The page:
Regulation of adipogenesis in obesity by hydroxymethylation More than two thirds of adults, and almost one third of adolescents in America are overweight or obese, with combined medical costs amounting to over $147 billion annually. In obesity, white adipose tissue expands due to the growth of existing adipocytes and the differentiation of new adipocytes from adipose stem cell progenitors (APs). It has been suggested that adipogenesis is regulated by hydroxymethylation, a form of epigenetic regulation. Epigenetics refers to heritable gene function changes that occur without nucleotide sequence changes. The Ten-eleven-translocation family of dioxygenases (TET1-3) regulates cell fate decisions by oxidizing 5-methylcytosine (5mC), a marker of gene silencing, to 5-hydroxymethylcytosine (5hmC), a stable marker of gene activation. Understanding the role of hydroxymethylation in regulating adipose differentiation is critical for understanding the mechanisms governing its expansion and may provide insight into novel targets for anti-obesity therapies. I will test the hypothesis that Tet1 catalyzes the hydroxymethylation required to upregulate adipogenic genes necessary for adipocyte progenitor differentiation.
My first aim i s to characterize the spatiotemporal changes in hydroxymethylation during diet-induced obesity (DIO) and identify the cell types in which these changes occur. Preliminary experiments using murine models of DIO indicate that hydroxymethylation patterns in visceral and subcutaneous adipose change dramatically over the course of obesity. Spatiotemporally mapping these changes will identify when epigenetic changes occur, and which cell types are affected.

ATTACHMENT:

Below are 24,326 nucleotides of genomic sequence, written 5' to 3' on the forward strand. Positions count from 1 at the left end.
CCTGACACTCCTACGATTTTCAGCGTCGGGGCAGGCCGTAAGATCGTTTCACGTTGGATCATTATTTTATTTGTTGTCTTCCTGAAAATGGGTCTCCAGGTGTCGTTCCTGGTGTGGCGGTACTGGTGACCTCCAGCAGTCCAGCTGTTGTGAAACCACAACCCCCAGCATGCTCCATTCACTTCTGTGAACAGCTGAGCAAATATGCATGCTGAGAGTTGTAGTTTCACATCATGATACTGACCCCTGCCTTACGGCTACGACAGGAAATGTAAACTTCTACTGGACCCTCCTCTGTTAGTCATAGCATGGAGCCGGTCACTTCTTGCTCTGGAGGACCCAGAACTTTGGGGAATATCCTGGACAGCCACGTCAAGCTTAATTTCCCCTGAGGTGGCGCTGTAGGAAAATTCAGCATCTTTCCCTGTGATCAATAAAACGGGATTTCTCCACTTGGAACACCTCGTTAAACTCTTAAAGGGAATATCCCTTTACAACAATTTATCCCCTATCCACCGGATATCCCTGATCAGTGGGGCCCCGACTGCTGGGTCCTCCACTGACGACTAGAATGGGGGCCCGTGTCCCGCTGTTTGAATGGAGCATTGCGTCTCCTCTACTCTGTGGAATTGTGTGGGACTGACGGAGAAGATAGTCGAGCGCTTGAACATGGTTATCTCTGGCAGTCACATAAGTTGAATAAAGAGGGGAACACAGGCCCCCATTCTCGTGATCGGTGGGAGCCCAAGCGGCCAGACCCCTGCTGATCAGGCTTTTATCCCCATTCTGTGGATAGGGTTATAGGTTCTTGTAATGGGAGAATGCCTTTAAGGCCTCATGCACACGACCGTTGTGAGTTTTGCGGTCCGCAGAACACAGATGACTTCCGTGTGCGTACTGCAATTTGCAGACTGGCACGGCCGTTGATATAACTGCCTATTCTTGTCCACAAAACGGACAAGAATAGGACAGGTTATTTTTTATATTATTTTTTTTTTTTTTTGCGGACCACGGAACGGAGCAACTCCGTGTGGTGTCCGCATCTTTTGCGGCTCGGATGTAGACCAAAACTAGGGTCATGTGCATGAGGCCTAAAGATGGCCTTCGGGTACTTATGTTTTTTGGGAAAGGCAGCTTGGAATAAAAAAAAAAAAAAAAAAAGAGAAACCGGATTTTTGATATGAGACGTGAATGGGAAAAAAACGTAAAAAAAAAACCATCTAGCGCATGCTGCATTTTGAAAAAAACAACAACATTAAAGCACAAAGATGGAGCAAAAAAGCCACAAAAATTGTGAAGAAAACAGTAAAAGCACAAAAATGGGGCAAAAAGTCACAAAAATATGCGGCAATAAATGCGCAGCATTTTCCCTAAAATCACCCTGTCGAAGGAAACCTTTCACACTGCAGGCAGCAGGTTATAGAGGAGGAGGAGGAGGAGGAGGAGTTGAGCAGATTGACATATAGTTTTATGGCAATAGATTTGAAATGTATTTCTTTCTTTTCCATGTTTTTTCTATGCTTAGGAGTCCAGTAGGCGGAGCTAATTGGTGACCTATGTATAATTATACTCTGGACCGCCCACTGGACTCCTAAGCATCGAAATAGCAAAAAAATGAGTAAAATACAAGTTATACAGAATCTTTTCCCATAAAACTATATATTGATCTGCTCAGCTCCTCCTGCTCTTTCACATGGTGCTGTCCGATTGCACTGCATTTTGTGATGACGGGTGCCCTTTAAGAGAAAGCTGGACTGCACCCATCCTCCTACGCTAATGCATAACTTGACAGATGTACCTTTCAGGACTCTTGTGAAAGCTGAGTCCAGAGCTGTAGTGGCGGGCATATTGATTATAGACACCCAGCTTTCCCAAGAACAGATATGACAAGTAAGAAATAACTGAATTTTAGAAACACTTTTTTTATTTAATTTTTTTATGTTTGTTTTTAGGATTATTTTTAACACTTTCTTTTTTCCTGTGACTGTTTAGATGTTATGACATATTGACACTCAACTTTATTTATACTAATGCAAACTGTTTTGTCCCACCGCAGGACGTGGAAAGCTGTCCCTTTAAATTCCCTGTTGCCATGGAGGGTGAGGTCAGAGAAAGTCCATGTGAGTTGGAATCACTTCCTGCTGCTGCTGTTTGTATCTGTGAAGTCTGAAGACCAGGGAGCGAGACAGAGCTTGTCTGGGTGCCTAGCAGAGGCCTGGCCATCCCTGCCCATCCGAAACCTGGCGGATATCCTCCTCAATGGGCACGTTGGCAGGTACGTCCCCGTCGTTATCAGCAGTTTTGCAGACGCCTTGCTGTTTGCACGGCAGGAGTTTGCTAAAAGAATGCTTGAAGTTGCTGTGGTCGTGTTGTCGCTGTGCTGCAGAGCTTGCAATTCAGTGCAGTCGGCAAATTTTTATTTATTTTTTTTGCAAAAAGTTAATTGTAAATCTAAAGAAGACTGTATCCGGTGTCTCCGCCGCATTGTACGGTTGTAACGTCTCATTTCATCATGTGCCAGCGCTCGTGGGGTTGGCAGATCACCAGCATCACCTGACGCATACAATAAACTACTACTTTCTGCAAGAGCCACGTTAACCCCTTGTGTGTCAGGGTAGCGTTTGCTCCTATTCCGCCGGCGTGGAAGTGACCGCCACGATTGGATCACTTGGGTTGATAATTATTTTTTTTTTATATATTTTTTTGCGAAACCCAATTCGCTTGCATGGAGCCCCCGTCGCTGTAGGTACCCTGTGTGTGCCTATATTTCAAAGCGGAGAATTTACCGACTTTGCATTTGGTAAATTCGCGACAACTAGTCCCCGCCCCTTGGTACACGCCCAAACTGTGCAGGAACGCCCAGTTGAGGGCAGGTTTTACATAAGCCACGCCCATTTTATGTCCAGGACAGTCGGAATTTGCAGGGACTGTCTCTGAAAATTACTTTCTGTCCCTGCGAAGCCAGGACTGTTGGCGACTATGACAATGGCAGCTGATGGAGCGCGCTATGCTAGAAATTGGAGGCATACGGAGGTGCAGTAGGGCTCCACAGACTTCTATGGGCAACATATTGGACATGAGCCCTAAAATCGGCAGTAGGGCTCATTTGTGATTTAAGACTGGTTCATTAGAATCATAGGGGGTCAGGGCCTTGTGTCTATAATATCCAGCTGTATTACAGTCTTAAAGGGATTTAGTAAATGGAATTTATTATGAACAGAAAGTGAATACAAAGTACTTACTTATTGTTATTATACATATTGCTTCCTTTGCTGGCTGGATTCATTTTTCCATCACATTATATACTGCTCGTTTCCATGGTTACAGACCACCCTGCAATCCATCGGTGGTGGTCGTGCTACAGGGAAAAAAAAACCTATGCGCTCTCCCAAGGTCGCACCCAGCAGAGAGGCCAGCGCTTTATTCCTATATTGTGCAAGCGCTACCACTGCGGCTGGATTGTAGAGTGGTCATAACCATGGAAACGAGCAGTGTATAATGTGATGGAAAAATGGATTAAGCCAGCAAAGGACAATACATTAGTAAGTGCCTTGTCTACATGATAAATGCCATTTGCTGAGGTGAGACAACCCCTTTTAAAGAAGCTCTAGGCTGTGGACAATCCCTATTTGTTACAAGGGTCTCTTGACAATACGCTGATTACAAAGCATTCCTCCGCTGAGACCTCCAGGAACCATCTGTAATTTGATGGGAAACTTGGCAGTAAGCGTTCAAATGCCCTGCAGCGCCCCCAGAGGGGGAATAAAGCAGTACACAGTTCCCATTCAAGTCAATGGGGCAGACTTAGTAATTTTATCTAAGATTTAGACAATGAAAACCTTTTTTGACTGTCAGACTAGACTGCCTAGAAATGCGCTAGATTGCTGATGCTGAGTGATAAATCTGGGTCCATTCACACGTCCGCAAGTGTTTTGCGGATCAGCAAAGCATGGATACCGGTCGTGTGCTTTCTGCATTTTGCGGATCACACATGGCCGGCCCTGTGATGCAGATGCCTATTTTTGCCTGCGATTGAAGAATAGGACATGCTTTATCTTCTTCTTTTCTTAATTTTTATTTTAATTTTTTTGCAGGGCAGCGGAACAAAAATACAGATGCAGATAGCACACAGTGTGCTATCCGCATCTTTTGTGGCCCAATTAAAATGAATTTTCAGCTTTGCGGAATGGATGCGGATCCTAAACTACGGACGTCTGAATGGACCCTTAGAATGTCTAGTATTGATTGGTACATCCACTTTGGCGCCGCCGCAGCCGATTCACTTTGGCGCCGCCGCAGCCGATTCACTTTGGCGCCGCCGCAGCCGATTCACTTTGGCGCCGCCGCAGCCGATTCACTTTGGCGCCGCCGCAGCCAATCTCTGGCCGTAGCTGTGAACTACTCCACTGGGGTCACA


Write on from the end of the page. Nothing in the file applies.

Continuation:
My second aim i s to determine which genes are regulated by hydroxymethylation in adipose progenitor stem cells. In obesity, APs divide and differentiate, causing fat pad growth. This important population of cells can be isolated for study using fluorescence-activated cell sorting. Characterizing how changes in methylation patterns alter gene expression in APs may uncover novel insights into the regulation of adipogenesis. Antibodies that detect epigenetic modifications (5mC or 5hmC) can selectively enrich regions of DNA that have been modified, and combined with next-generation sequencing, this approach will identify genes that are being silenced or activated. These experiments may identify novel regulators of adipogenesis.
My third aim i s to determine if Tet1 is the enzyme that catalyzes hydroxymethylation to regulate adipogenesis. Preliminary studies in mouse visceral adipose tissue show that Tet1 mRNA increases after high-fat diet feeding and that 5hmC accumulates, but it is currently not known which Tet isoform is responsible. Transgenic mice lacking Tet1 have been generated, but the phenotype of their adipose tissue and their response to high-fat diet have not been explored. These experiments will help determine if Tet1 is required for adipogenesis.
Obesity is defined by excess white adipose tissue, which expands by increasing the size of existing adipocytes and producing new adipocytes from stem cell precursors. This process is called adipogenesis and it may be regulated by epigenetics, which refers to changes in gene expression in the absence of changes to the nucleotide sequence. Understanding how epigenetic changes such as hdyroxymethylation regulate adipogenesis will further our understanding of the molecular pathways involved in adipose expansion, and may reveal new targets for anti-obesity therapies.
|Ying, Lee D; Breuer, Gregory A; Hubbard, Matthew O et al. (2018) Technical Feasibility of a Murine Model of Sleeve Gastrectomy with Ileal Transposition. Obes Surg :|